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Model selection in item response theory

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Thesis type
(Dissertation) Ph.D.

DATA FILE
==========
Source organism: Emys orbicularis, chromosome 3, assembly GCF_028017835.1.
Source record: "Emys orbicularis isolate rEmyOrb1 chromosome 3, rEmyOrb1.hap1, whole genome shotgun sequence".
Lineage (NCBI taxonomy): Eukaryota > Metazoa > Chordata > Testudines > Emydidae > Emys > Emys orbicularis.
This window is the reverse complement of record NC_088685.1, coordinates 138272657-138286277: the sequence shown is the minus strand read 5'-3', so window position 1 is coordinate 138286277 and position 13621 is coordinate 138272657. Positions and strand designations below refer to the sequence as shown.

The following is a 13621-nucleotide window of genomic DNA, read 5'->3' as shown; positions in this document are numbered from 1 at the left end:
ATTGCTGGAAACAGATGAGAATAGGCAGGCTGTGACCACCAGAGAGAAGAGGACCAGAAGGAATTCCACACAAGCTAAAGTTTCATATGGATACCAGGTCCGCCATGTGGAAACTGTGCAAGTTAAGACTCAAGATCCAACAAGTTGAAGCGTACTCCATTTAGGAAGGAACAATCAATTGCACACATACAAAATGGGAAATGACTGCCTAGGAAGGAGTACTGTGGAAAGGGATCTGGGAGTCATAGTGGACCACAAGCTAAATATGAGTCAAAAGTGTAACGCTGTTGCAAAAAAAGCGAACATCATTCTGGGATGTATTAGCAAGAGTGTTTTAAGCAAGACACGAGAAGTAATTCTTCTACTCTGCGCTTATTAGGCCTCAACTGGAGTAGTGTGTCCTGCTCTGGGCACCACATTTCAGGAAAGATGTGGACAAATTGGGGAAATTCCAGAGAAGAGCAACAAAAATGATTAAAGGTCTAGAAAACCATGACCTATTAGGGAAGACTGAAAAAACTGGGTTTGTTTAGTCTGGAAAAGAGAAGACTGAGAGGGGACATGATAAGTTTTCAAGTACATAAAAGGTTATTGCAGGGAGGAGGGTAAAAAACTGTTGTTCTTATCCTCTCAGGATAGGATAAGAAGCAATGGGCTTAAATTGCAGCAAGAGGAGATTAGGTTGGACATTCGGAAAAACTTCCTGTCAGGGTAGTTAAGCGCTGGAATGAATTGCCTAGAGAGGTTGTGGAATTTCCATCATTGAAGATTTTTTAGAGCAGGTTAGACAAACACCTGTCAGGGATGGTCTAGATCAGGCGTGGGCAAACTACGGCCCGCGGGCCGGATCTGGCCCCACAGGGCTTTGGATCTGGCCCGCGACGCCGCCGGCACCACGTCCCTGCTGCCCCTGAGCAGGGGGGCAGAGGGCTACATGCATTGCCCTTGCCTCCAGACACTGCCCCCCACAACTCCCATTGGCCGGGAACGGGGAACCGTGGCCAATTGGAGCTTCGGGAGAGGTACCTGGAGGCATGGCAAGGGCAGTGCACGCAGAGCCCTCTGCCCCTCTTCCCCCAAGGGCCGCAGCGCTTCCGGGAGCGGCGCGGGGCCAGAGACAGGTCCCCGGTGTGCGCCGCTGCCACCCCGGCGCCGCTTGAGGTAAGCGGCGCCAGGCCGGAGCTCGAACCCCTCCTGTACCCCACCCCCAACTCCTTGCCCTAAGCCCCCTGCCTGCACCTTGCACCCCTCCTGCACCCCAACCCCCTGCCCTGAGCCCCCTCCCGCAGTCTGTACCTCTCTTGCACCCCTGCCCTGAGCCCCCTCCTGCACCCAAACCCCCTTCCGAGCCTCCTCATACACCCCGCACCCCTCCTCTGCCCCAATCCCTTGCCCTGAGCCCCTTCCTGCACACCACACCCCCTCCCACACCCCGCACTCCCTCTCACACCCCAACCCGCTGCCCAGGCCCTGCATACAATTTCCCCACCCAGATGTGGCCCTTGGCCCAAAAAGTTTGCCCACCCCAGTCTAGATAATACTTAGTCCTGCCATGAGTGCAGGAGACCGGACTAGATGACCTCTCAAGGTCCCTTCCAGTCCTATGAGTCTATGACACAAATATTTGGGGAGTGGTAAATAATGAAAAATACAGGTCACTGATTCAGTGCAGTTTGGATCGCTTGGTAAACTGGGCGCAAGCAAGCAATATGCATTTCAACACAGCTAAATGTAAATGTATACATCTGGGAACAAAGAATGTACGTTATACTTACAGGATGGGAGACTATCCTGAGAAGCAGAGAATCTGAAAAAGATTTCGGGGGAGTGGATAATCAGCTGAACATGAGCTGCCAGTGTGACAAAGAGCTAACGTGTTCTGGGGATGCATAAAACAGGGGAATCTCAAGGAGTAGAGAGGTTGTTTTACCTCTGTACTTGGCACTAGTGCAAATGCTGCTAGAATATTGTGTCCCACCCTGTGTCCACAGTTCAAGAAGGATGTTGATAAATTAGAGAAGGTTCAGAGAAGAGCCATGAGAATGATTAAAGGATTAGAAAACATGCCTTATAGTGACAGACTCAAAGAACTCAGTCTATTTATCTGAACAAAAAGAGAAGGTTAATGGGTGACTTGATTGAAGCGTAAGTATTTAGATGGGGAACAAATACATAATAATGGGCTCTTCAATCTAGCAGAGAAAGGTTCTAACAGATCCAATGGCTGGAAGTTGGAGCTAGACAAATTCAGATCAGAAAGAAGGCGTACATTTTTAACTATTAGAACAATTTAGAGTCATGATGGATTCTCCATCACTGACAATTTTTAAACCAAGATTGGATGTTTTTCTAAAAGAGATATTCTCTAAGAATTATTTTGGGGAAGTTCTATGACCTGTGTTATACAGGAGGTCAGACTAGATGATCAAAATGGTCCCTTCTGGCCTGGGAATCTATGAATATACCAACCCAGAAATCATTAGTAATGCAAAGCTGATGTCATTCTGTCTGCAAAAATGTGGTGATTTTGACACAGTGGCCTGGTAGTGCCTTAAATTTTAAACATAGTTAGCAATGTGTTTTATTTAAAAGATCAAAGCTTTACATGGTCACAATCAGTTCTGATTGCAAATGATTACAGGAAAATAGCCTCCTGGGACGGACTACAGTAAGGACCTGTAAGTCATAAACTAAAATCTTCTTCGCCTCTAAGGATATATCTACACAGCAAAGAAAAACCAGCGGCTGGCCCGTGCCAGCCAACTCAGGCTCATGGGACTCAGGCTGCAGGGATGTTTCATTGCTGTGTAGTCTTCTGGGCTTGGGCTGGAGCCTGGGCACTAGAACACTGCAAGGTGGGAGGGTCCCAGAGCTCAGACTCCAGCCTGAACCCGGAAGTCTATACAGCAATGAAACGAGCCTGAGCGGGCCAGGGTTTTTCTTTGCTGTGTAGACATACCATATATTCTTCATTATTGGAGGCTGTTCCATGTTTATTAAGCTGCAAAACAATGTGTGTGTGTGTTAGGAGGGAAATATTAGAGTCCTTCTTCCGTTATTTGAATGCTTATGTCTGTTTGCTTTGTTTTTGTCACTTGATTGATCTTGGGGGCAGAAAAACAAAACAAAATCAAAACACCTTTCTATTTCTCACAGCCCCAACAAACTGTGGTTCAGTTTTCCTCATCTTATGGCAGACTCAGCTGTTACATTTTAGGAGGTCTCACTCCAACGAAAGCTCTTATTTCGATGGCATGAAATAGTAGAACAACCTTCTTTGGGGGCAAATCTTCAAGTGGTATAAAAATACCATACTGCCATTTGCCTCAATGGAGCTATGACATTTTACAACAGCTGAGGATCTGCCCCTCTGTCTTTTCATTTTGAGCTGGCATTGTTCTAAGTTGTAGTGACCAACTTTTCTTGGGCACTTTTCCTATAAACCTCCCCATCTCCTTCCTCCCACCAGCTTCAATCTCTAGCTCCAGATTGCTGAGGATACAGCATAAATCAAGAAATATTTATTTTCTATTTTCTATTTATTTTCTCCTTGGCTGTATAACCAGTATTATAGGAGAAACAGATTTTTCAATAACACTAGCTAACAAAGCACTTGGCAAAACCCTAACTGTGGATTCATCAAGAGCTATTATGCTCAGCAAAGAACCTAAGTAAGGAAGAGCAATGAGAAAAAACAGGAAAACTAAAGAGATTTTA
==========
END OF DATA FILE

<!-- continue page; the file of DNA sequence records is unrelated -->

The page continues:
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The problem of model selection is addressed from a general perspective and solutions are considered within the domain of item response theory (IRT). Selection is conceptualized as including both the evaluation of individual models and the simultaneous comparison of multiple candidates. Traditional tests of goodness of fit can often be regarded as dealing with the former situation, while information criteria can only be applied to the latter. The significance of this last point is pursued in some detail. In terms of optimization, it is shown that information criteria do not provide a means of determining how well their various objective functions are satisfied. This implies that some further criterion is required in order to establish whether the candidates recommended by any information criterion are indeed satisfactory. The need for such a criterion motivates the present work. This approach begins by conceptualizing parametric stochastic models as sets of probability distributions. In any given application the purpose of such a model is to predict the relative frequencies with which an outcome variable takes on its values. This notion of prediction is described in terms of the inclusion of the distribution of the outcome variable in the set of distributions implied by the model: If this is not the case, the model is said to be inaccurate. The concept of accuracy then serves as a basis for selection in IRT. In particular, any IRT model can be represented as a manifold embedded in Euclidean space, and the proximity of any observed distribution to a point on this manifold can be interpreted in terms of the norm of their difference. Describing the geometric properties of sets of candidates provides a means of selection that is not tied to any particular set of observations; this is an important area of further investigation.
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